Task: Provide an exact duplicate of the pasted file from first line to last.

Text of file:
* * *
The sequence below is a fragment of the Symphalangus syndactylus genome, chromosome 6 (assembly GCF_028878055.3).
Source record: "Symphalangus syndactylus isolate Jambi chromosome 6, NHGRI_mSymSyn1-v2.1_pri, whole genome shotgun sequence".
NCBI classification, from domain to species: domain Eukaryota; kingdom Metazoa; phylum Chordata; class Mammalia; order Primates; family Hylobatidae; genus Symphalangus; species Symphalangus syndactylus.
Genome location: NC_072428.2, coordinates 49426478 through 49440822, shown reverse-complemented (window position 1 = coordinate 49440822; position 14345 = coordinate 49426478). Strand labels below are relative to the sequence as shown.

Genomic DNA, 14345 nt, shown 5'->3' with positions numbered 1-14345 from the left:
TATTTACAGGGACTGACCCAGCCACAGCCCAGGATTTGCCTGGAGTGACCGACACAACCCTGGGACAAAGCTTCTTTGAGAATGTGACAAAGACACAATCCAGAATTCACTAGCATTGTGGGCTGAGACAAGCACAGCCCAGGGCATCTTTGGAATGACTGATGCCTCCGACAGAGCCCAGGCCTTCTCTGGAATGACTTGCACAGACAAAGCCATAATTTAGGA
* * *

The sequence below is a fragment of the Symphalangus syndactylus genome, chromosome 6 (assembly GCF_028878055.3).
Source record: "Symphalangus syndactylus isolate Jambi chromosome 6, NHGRI_mSymSyn1-v2.1_pri, whole genome shotgun sequence".
NCBI classification, from domain to species: domain Eukaryota; kingdom Metazoa; phylum Chordata; class Mammalia; order Primates; family Hylobatidae; genus Symphalangus; species Symphalangus syndactylus.
Genome location: NC_072428.2, coordinates 49426478 through 49440822, shown reverse-complemented (window position 1 = coordinate 49440822; position 14345 = coordinate 49426478). Strand labels below are relative to the sequence as shown.

Genomic DNA, 14345 nt, shown 5'->3' with positions numbered 1-14345 from the left:
TATTTACAGGGACTGACCCAGCCACAGCCCAGGATTTGCCTGGAGTGACCGACACAACCCTGGGACAAAGCTTCTTTGAGAATGTGACAAAGACACAATCCAGAATTCACTAGCATTGTGGGCTGAGACAAGCACAGCCCAGGGCATCTTTGGAATGACTGATGCCTCCGACAGAGCCCAGGCCTTCTCTGGAATGACTTGCACAGACAAAGCCATAATTTAGGA